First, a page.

Top 3 carry-on suitcases within airline guidelines 22x14x9

Several articles have come out lately bemoaning the inconsistent carry-on policies of airlines. Of course, you don’t need to read a news story—most frequent fliers have experienced it first hand and can tell you all about it. I have been on multi-leg flights where my bag is fine on the first flight and then suddenly is “too big” according to the gate agent. And on that same flight I saw a passenger trying to stuff two huge bags into the overhead bins.

The inconsistent application of the rules is certainly frustrating, but the rules themselves are inconsistent. For example, American Airlines says that a bag needs to be under 45 linear inches, but it also says that it must be no bigger than 22x14x9. So if you have a bag that is, say, 26”x9”x12”, even though it’s within the 45” guidelines, they could still make you check it.

So what’s a business traveler to do? One option is to buy a bag that fits perfectly within the 22”x14”x9” guidelines. It’s not a perfect strategy, as final approval still goes through gate agents, but it will give you the best chance of avoiding accusations of oversized bags.Victorinox werks dual caster

One of the comments on an article I posted on Facebook was that bags that are only 14” wide are few and far between. This surprised me, but when I started researching I found that 15” and even 16” bags were far more common. However, three of my favorite luggage brands make bags that are only 14” wide.

For tips on how to pick the best carry-on, see my Guidelines for Choosing  a Rollaboard Suitcase.

Top 3 Suitcases 22x14x9

Victorinox Werks Dual Caster 20”. This Victorinox bag is basically the suitcase I have (and love) but with spinners and a different handle. It is super light, easy to maneuver, and has a large interior. The Victorinox brand is great because they make high-quality luggage with one of the best warranties in the industry. The dimensions are 20″x13.5″x9″.briggs riley verb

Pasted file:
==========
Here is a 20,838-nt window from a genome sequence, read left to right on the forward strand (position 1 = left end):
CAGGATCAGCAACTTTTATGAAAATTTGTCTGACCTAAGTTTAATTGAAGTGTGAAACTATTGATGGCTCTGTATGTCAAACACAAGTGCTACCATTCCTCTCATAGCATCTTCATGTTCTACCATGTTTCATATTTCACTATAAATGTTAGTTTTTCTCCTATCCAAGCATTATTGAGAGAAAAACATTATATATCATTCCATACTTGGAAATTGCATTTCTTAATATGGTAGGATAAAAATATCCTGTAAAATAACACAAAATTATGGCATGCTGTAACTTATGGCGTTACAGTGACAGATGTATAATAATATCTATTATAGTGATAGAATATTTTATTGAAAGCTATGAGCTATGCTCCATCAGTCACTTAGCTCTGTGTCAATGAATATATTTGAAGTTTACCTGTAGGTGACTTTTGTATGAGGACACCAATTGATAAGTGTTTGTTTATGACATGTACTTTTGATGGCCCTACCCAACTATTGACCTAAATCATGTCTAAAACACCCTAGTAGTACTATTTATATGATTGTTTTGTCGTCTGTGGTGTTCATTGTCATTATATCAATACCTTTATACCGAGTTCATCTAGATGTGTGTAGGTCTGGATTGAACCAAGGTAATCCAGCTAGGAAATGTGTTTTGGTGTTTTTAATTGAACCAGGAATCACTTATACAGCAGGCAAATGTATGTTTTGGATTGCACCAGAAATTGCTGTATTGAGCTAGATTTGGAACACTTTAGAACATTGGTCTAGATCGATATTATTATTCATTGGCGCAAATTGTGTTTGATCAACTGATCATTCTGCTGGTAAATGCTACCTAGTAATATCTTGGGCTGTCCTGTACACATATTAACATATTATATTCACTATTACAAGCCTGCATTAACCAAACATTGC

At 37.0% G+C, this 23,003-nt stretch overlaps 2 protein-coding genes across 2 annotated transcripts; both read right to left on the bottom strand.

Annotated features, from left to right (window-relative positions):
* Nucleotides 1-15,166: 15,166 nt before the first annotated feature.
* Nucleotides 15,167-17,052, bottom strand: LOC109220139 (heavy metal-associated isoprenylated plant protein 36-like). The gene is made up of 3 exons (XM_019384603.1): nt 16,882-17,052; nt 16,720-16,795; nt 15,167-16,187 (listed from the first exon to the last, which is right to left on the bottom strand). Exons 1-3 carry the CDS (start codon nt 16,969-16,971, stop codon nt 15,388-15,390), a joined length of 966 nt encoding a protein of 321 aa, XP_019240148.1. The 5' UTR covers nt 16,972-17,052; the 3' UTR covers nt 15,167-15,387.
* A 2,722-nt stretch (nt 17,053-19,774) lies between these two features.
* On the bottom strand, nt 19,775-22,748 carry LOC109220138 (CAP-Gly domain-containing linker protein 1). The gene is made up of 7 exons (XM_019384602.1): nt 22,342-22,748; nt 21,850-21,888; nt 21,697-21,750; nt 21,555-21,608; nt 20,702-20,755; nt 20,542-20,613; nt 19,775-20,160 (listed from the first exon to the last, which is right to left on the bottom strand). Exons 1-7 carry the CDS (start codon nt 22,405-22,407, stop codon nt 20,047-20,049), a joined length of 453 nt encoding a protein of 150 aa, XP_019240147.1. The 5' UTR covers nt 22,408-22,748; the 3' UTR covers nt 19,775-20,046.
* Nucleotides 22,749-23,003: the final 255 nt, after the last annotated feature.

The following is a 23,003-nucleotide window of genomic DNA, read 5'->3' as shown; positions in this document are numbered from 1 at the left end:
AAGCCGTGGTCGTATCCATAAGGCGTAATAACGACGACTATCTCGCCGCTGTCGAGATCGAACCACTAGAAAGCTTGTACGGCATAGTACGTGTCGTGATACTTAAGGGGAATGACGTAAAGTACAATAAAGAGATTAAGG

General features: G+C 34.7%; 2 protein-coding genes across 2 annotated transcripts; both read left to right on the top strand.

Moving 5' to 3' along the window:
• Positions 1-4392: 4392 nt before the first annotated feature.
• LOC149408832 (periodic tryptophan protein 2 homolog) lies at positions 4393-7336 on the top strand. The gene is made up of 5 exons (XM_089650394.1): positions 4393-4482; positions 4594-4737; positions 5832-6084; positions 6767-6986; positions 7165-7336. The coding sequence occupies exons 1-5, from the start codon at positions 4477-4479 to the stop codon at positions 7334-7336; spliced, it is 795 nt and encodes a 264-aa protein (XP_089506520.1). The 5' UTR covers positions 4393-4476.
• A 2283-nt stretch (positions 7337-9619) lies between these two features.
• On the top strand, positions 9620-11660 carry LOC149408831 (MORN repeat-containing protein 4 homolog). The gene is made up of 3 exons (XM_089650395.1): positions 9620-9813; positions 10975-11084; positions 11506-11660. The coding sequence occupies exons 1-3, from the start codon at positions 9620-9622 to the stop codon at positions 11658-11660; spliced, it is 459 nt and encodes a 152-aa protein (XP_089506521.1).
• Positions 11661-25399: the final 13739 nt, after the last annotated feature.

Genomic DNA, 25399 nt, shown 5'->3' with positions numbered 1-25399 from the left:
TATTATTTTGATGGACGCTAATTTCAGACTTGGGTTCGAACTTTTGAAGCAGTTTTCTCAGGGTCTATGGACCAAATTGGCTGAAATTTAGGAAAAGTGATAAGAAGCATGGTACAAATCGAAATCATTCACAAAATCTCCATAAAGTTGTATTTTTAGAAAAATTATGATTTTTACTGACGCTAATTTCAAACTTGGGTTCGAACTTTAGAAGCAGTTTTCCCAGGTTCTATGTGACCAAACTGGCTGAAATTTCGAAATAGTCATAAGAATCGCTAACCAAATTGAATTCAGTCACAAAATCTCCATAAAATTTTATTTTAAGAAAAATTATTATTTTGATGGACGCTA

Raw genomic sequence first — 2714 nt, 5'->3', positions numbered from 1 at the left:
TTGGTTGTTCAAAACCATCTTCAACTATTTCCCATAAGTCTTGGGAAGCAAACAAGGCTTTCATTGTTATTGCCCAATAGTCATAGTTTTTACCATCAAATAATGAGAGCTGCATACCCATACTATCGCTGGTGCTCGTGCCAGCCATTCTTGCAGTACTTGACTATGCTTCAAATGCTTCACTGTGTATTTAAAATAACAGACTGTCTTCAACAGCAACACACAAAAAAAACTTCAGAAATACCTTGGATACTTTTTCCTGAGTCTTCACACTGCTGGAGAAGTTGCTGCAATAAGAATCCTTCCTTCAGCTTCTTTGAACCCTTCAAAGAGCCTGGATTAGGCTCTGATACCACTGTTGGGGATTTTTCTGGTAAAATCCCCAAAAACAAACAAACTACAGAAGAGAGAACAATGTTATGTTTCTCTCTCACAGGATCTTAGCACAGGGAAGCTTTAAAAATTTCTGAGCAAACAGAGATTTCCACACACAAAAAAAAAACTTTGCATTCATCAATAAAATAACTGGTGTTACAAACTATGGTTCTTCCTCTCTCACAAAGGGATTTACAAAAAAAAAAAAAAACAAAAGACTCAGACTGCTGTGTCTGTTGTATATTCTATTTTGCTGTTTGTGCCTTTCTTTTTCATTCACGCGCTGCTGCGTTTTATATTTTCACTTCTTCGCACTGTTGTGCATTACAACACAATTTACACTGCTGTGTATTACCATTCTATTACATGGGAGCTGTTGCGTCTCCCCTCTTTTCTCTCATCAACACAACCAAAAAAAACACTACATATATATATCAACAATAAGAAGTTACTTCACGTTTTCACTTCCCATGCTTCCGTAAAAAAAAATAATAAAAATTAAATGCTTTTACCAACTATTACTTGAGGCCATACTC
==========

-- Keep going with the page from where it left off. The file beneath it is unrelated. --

Briggs and Riley Verb Fuse 20” Carry-on. Briggs and Riley makes incredible luggage with a lifetime warranty—if the bag is ever damaged or broken, even if it’s by an airline, they will repair or replace. My brother-in-law has a similar bag to this, and I love it. There are ample pockets for you laptop and other items, it rolls beautifully, and will fit a crazy amount of stuff. The dimensions are 22″x14″x9″.

TravelPro Maxlite 4 21 Inch Expandable Spinner. TravelPro makes my list of top luggage brands because their bags are durable, TravelPro Liteand designed for everyday use. This is the brand that you most often see flight attendants and pilots using. This particular bag is light, solidly constructed, with a pocket for your laptop in the front. The dimensions are 21”x14”x9”. (Also, check out my review of the Travelpro Crew 11 21″ Carryon. Spoiler alert: I LOVE IT.)

Readers, does your carry-on fit within the 22”x14”x9” dimensions?

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  1. The Travelpro Maxlite 22″ Expandable Rollaboard has dimensions of 21 x 14 x 9. So far it has worked well for me both domestically and internationally. I like the expansion feature so that on my way home, if I need additional space due to purchases I made on the trip, I can expand and check the bag.